Toward the goal of improving the quality of Bible instruction, some dioceses have instituted comprehensive, multi-year training programs that cover every book of the Old and New Testaments as well as methods of interpretation. This type of preparation is invaluable. Strong formation does more than head off problems. It equips those who teach the Bible to address the challenging questions about biblical texts that both children and adults are sure to raise. Students can easily become frustrated with Bible study if teachers consistently respond to questions with the stock answer: “It’s a mystery.” Proper training can help to avoid this unsatisfying and often unnecessary bromide.
Second, Catholics must be invited to engage the question, “What is the Bible?” Professor Martin has proposed that we think of Scripture as a sacred space we enter, like a church or cathedral. The Bible functions in much the same way as a sacred building: its very presence orients us toward God; and once we enter, we find many things inside to contemplate. A church building communicates the story of the Christian experience of God, past and present, through a variety of media—stained glass, statuary, paintings and icons. Likewise Scripture invites us to contemplate God’s communication to us through such methods as historical narratives, poetry, wisdom sayings, prophecy, apocalypse and letters. As with our experience of a beautiful worship space, encountering the Bible alone will be different than when the community is gathered to hear it.
When we encounter Scripture as a sacred space, says Martin, we are “moving around in its communicative richness, allowing our imaginations, our very selves, to be changed by the experience.” This model can also accommodate the variety of interpretive methods that are a part of the Catholic tradition. Like artwork in a cathedral, the individual or community is free to interpret Scripture through historical and spiritual lenses. In this way the words of the Bible, like a piece of religious art, can say something about the original author’s intention as well as the meaning being discerned by contemporary readers.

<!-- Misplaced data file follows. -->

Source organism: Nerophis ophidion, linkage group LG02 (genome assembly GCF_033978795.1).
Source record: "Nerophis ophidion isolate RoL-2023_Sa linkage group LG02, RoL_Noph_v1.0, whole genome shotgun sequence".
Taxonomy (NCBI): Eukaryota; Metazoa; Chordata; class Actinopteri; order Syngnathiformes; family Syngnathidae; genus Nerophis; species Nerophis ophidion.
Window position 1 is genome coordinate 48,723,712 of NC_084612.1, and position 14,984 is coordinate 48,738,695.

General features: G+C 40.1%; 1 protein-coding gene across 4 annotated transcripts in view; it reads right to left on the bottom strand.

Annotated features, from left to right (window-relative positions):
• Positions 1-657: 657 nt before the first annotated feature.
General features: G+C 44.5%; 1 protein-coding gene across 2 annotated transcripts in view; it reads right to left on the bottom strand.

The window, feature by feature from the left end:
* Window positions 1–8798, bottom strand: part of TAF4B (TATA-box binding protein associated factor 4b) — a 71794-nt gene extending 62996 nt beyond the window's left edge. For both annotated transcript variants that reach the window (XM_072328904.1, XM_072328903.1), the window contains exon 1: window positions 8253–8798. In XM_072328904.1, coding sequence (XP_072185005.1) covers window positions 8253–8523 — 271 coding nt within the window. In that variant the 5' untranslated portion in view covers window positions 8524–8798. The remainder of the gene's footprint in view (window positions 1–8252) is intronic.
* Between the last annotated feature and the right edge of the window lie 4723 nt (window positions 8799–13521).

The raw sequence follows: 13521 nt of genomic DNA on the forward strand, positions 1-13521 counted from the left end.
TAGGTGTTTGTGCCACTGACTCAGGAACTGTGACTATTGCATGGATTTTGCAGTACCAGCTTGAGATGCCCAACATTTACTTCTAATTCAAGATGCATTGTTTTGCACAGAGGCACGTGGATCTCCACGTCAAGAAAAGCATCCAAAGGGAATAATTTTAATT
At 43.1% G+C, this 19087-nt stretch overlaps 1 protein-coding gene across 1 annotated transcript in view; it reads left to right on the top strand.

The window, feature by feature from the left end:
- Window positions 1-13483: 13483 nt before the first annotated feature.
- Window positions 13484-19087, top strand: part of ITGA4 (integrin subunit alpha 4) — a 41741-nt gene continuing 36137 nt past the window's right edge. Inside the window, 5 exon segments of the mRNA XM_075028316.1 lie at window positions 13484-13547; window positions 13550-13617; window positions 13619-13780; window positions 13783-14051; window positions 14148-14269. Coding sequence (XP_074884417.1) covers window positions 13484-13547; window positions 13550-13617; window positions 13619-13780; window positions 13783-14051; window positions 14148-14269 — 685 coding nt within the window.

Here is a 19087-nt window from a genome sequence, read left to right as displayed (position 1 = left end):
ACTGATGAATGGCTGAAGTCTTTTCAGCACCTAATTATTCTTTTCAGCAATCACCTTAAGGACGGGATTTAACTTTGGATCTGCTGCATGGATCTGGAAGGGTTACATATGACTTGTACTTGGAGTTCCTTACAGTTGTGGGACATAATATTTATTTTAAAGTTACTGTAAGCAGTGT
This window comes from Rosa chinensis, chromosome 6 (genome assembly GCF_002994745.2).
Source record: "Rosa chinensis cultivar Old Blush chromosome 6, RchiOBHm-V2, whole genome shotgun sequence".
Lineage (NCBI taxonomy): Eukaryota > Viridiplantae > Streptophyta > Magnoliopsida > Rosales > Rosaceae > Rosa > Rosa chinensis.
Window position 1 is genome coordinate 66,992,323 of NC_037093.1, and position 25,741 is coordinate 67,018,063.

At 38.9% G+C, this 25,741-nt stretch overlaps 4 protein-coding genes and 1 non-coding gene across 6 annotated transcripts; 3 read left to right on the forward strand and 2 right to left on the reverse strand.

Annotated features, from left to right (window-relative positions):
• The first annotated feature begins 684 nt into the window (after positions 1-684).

Third, Catholic leaders and teachers must work proactively to engage the faithful with the Scripture texts of the Lectionary. The liturgical reforms derived from the Second Vatican Council have brought more of the word of God to the people; but many preachers still shy away from using the Lectionary as a biblical teaching tool. Instead, sermons are more often used for expounding on points of doctrine or addressing contemporary moral issues. As an alternative, preachers might use their exegetical skills to connect the themes of the readings of a particular day or of the liturgical season. In this way the Lectionary could be used to nourish the life of the congregation and help the faithful to see that the Bible has much to say about everyday living as a disciple of Jesus.
The Bible has an undeniable appeal—even non-Christians find it enriching and fascinating. The church can capitalize on this. We must remember, however, that there is a Catholic way of reading the Bible, and it is not literalism. Above all, our church wants people to read the Bible in a way that encourages them to “grow in grace and knowledge” while avoiding “distorted” and “destructive” interpretations (2 Pt 3:16, 18). The Catholic tradition of biblical interpretation invites us to engage Scripture critically and spiritually. This approach allows us to encounter the Bible in a manner that respects both its complexity and the challenge of applying God’s word to modern life.
Listen to an interview with Brian B. Pinter.